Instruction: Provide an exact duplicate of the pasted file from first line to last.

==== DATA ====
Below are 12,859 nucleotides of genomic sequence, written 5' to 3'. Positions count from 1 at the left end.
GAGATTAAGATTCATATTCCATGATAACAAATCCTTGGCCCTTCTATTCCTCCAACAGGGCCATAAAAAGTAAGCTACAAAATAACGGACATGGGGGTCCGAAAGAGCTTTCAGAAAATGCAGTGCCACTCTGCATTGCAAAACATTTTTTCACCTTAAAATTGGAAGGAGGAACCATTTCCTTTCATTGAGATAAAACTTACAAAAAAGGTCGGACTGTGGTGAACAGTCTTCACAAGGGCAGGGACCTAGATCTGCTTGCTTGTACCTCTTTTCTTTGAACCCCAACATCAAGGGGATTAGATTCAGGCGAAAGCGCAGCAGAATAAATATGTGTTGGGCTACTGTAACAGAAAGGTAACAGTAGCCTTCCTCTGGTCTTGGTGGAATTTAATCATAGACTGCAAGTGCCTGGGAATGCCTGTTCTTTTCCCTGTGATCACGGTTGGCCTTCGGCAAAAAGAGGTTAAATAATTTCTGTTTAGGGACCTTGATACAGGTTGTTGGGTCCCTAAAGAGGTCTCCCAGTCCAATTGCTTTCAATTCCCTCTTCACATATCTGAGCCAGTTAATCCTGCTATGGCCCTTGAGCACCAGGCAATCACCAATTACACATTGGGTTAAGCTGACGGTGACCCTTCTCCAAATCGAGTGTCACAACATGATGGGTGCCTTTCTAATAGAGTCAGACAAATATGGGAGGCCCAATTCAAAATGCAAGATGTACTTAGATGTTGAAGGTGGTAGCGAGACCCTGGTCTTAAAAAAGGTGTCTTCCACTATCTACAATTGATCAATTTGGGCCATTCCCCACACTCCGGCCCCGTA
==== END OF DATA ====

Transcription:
Below are 12,859 nucleotides of genomic sequence, written 5' to 3'. Positions count from 1 at the left end.
GAGATTAAGATTCATATTCCATGATAACAAATCCTTGGCCCTTCTATTCCTCCAACAGGGCCATAAAAAGTAAGCTACAAAATAACGGACATGGGGGTCCGAAAGAGCTTTCAGAAAATGCAGTGCCACTCTGCATTGCAAAACATTTTTTCACCTTAAAATTGGAAGGAGGAACCATTTCCTTTCATTGAGATAAAACTTACAAAAAAGGTCGGACTGTGGTGAACAGTCTTCACAAGGGCAGGGACCTAGATCTGCTTGCTTGTACCTCTTTTCTTTGAACCCCAACATCAAGGGGATTAGATTCAGGCGAAAGCGCAGCAGAATAAATATGTGTTGGGCTACTGTAACAGAAAGGTAACAGTAGCCTTCCTCTGGTCTTGGTGGAATTTAATCATAGACTGCAAGTGCCTGGGAATGCCTGTTCTTTTCCCTGTGATCACGGTTGGCCTTCGGCAAAAAGAGGTTAAATAATTTCTGTTTAGGGACCTTGATACAGGTTGTTGGGTCCCTAAAGAGGTCTCCCAGTCCAATTGCTTTCAATTCCCTCTTCACATATCTGAGCCAGTTAATCCTGCTATGGCCCTTGAGCACCAGGCAATCACCAATTACACATTGGGTTAAGCTGACGGTGACCCTTCTCCAAATCGAGTGTCACAACATGATGGGTGCCTTTCTAATAGAGTCAGACAAATATGGGAGGCCCAATTCAAAATGCAAGATGTACTTAGATGTTGAAGGTGGTAGCGAGACCCTGGTCTTAAAAAAGGTGTCTTCCACTATCTACAATTGATCAATTTGGGCCATTCCCCACACTCCGGCCCCGTA